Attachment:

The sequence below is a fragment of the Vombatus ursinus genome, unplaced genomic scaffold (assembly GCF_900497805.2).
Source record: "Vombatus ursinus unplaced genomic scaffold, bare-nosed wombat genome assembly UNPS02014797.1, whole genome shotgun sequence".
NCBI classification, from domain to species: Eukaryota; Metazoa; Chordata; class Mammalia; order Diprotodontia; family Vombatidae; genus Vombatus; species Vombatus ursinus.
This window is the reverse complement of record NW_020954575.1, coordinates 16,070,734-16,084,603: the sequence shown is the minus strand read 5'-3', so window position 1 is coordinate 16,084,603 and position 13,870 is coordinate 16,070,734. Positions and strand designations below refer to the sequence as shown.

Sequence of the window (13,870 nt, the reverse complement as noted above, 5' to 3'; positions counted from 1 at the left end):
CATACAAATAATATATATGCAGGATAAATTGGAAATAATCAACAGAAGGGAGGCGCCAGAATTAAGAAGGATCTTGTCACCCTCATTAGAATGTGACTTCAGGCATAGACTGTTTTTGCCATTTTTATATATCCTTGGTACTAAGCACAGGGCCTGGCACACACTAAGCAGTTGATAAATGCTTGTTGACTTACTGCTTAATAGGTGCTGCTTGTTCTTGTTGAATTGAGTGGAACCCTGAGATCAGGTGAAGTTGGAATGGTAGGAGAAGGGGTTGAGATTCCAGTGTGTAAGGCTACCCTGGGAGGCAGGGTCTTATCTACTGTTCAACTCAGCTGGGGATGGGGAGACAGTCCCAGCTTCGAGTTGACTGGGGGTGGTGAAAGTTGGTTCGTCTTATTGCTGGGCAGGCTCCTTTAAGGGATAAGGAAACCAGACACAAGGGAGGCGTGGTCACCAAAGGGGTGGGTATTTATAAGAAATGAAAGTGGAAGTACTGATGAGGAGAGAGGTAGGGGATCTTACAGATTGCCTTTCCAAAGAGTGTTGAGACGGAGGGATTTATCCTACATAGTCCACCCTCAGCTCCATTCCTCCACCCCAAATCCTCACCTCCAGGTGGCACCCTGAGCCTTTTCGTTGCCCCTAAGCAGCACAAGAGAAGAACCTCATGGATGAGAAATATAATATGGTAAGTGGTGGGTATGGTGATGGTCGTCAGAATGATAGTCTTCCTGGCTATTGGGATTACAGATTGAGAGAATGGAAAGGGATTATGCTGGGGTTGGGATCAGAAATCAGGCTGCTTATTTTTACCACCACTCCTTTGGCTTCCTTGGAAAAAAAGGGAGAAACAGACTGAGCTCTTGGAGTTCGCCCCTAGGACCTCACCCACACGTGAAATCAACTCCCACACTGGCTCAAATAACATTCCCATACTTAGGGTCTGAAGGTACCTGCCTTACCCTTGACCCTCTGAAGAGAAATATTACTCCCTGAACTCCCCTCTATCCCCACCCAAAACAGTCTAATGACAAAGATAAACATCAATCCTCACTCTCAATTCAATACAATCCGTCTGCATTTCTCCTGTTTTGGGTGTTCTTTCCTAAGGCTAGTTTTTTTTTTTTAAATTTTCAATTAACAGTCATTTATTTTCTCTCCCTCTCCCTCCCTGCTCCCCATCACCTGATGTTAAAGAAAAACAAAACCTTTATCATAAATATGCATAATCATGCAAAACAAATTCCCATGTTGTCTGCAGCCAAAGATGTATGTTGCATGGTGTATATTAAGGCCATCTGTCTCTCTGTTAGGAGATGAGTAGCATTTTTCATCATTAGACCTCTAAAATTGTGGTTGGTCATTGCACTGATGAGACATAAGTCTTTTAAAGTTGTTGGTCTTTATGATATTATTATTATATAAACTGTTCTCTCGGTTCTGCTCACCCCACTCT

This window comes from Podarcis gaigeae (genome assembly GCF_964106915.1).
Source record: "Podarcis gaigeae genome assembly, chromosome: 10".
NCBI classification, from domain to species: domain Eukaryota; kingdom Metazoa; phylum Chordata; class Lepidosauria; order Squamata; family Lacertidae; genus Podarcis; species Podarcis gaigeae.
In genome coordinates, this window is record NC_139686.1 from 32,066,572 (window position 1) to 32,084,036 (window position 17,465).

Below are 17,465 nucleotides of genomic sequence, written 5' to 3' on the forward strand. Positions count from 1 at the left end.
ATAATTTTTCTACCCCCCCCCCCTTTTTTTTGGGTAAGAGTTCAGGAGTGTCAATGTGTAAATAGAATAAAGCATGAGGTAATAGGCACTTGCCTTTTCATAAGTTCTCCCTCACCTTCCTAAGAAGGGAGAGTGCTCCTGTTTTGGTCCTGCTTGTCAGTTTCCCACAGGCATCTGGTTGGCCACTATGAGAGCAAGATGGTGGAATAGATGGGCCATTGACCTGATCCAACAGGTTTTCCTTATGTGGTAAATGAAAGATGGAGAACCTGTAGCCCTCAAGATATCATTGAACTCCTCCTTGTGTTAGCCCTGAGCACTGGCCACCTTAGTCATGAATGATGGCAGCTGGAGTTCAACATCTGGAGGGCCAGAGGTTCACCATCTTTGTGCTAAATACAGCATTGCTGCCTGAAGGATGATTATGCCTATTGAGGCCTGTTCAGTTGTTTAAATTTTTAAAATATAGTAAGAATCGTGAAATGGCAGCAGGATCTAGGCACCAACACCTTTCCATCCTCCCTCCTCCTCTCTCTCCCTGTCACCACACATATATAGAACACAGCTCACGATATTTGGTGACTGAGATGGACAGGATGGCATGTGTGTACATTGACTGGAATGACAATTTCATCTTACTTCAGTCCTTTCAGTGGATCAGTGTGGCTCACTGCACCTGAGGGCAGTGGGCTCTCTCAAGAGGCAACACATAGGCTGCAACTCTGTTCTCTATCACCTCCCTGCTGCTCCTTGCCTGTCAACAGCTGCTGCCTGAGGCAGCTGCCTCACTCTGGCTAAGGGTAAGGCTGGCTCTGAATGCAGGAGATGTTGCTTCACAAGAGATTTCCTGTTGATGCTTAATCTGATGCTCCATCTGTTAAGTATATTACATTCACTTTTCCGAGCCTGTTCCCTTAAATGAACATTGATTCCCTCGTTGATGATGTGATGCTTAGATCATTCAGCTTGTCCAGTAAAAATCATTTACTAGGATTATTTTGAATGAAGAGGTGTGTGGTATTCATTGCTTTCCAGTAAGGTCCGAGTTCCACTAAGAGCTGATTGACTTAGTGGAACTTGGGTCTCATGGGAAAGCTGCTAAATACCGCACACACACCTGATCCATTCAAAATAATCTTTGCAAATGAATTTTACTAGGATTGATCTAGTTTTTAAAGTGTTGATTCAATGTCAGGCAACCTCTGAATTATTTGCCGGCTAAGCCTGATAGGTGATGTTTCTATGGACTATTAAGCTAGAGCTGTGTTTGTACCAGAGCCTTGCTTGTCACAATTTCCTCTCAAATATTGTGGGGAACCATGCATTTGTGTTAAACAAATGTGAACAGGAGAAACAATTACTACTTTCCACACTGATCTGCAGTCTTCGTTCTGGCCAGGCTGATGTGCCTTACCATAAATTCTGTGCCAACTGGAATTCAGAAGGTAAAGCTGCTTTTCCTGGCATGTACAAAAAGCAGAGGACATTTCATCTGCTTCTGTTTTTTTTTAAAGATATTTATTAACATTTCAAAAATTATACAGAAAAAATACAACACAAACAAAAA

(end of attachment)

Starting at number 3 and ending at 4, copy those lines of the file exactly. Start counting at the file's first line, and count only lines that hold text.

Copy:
NCBI classification, from domain to species: Eukaryota; Metazoa; Chordata; class Mammalia; order Diprotodontia; family Vombatidae; genus Vombatus; species Vombatus ursinus.
This window is the reverse complement of record NW_020954575.1, coordinates 16,070,734-16,084,603: the sequence shown is the minus strand read 5'-3', so window position 1 is coordinate 16,084,603 and position 13,870 is coordinate 16,070,734. Positions and strand designations below refer to the sequence as shown.